"The announcer's voice became higher:
Wisco has taken first place. We're at the 500 now and Harvard is fourth. Harvard is rowing at a 35. Harvard is now making a move."
At 500 meters, Wisconsin had a two-seat lead over Penn and Princeton. The Badger crew doggedly held on to its slight edge, rowing at a higher cadence than us. Bruce and Ollie calmly held our cadence at 35 as we trailed the leaders. The Boston Globe reporter framed the scene as the boats moved down the course:
"It was interesting for 1000 meters or so, as it usually is. Wisconsin, with unusual early speed, led by a deck length through most of the second 500, with Penn and Princeton jockeying for second, and Harvard lying in the weeds. But when the Crimson felt like taking command, they simply walked on by. There was no sudden upwards lurch in cadence, no power sets."
The usually understated Bruce Larson was quoted at length (for him) later that day: "We just went cruising by," he told The Boston Globe. He was even more expansive in telling The New York Times, "We didn't take ten power strokes or anything like that. We just passed them and kept on going."
For her reporting, Ms Sacks turned first to our bowman, Jon White, who said, "I knew it was just a matter of time before we'd take them. At 1200 meters, it was like we took them all at once. Then we were just out of there and we knew we were home." With 500 meters to go, our lead was half a length over Wisconsin, while Penn and the other crews were falling back. We cranked it up for the sprint and won by a full boat length. Wisconsin was second and Penn came in third, followed by Princeton, Brown and BU.
In an article about the Sprints in The Oarsman (the offcial publication of The National Association of Amateur Oarsmen), Dick Prentke did a nice job of summing up the race in the May/June 1976 issue:
"The start was fast and even. Princeton had an early lead but soon fell a close second to Penn after the settle. At 500 meters, Wisconsin rowed through Penn and Princeton at 38.
Harvard stayed only a few seats behind Wisconsin, and at 1000 meters it looked like anyone's race. Then the Cantabridgians, three strokes below Wisconsin's continued 38, simply rowed away. No power ten or rating increase from Ollie Scholle's stroke seat was discernible.
From the shore, the Harvard eight was not an unfamiliar sight: like previous editions, not only was it going fast, but it gave one the seemingly self-contradictory impression of effortlessness created by a great effort of will. The eight Harvard upper bodies displayed quite extraordinarily hard pulling at exactly the same moment and with the same elan, and the boat surged further into the lead.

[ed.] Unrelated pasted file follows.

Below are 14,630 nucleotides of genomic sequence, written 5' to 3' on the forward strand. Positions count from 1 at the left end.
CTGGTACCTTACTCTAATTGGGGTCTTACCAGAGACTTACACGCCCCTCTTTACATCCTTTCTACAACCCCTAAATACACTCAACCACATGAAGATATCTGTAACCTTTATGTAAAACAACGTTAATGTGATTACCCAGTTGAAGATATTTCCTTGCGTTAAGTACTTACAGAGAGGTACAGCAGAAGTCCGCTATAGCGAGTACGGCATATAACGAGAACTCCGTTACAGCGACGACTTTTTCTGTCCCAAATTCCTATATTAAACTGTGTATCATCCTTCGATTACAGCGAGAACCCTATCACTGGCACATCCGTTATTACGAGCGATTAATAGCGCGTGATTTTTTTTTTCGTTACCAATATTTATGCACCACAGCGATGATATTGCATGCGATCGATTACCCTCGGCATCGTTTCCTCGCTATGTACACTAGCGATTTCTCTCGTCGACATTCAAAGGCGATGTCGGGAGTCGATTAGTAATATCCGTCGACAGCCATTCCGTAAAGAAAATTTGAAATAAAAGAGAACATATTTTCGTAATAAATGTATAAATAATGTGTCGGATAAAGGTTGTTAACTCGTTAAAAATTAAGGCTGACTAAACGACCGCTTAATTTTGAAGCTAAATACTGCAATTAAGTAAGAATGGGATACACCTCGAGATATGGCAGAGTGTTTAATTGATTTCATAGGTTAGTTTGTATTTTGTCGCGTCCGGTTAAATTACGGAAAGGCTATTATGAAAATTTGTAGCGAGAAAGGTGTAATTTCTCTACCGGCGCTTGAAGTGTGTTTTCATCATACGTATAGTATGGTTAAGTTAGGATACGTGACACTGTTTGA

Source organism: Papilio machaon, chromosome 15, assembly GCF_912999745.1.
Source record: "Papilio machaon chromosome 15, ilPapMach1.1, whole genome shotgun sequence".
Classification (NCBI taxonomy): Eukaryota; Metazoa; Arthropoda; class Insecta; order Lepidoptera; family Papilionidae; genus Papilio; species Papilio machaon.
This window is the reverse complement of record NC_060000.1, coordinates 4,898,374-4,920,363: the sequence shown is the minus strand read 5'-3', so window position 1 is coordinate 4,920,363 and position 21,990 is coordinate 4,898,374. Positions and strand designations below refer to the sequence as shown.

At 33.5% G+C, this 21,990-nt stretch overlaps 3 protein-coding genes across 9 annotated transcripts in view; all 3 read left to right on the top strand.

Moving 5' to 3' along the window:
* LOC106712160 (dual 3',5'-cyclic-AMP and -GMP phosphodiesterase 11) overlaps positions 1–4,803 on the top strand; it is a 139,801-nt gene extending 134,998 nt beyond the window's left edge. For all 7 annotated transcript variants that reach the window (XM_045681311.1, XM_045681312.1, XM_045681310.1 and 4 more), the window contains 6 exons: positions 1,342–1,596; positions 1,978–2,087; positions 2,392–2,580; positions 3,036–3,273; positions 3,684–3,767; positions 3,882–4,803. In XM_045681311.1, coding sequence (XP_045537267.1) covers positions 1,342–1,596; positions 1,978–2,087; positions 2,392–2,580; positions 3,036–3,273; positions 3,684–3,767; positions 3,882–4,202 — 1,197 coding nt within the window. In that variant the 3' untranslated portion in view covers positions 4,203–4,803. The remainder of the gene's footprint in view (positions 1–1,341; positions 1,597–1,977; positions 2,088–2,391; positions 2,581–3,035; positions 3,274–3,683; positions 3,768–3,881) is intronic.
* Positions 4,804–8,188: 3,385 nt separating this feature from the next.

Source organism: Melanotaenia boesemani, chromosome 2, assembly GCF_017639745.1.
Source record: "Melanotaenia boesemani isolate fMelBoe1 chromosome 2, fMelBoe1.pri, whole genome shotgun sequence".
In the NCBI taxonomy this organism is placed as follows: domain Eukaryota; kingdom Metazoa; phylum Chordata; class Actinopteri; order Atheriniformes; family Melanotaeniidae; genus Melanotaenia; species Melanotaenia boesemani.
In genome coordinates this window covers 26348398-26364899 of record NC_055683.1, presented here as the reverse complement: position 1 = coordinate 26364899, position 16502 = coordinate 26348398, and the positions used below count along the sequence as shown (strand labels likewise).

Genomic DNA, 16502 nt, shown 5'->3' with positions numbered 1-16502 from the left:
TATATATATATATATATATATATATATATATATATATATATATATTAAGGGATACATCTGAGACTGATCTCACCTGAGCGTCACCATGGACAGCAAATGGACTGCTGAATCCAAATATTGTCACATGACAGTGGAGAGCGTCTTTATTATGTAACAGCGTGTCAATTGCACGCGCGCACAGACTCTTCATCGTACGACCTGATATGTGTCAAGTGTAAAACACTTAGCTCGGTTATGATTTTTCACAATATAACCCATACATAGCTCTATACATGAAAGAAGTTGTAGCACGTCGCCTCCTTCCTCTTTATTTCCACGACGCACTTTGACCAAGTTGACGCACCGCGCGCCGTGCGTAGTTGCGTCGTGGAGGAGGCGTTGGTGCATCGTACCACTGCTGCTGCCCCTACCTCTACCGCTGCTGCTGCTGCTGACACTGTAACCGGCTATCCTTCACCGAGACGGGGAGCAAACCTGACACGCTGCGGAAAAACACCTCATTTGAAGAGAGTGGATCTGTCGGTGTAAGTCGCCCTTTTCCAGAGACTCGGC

The Harvard victory was by one length over Wisconsin. The rebuilding-year crew was satisfied with its sternest test, and amidst the serious yet occasionally smiling, eager yet sometimes embarrassed visage of Harry Parker, was the clear sign of deserved satisfaction as well."
Ms Sacks also quoted me in her Crimson article following the victory, and in my excitement I'll admit I went over the top a bit: "The only thing I can say is that this is the greatest bunch of guys. I mean, these are the ballsiest bunch of guys. They had every chance to get psyched out and not one of them folded. I want you to say that. They are the greatest!"
Kudos in the press aside, in my mind, the picture of our boat that graces the cover of this book does the best job of capturing the moment, as well as the heart and soul of our underdog crew. The black and white photograph was one that Dave Matthews of the Harvard Athletic Department took of our boat as we rowed away from the awards ceremony on the docks near the finish line on Lake Carnegie. The photo first appeared on the cover of the Harvard Varsity Club's News & Views on June 16, 1976, seen below:
After our victory, as we started to row back to the Princeton boathouse from the awards dock, there was Bruce, our outstanding cox, looking out at the cheering crowd on the banks. There was Ollie, with a broad grin under his tattered Salisbury School baseball cap, a "good luck" talisman he always wore on race day, insisting that he had never lost a Harvard crew race while wearing it. Behind Ollie, no one is recognizable-seven other faceless, "no-name" oarsmen-first place medals hanging around our necks. At the end of the lineup, there was our bowman, Jon White, holding up his right arm and hand in the classic "We're Number One" sign. And we were.
The Sports Illustrated article that reported on our victory and our season was called "A BANG-UP JOB BY THE HAMMERS" and stated "Harvard had just won its 10th Eastern Sprints title in 14 tries under Coach Harry Parker, its third consecutive national title." How sweet it was.
Hovey tells us that he has ordered a third edition printing run of THE HAMMERS. If you would like to inquire about availability, email him at firstname.lastname@example.org. Tell him row2k sent you.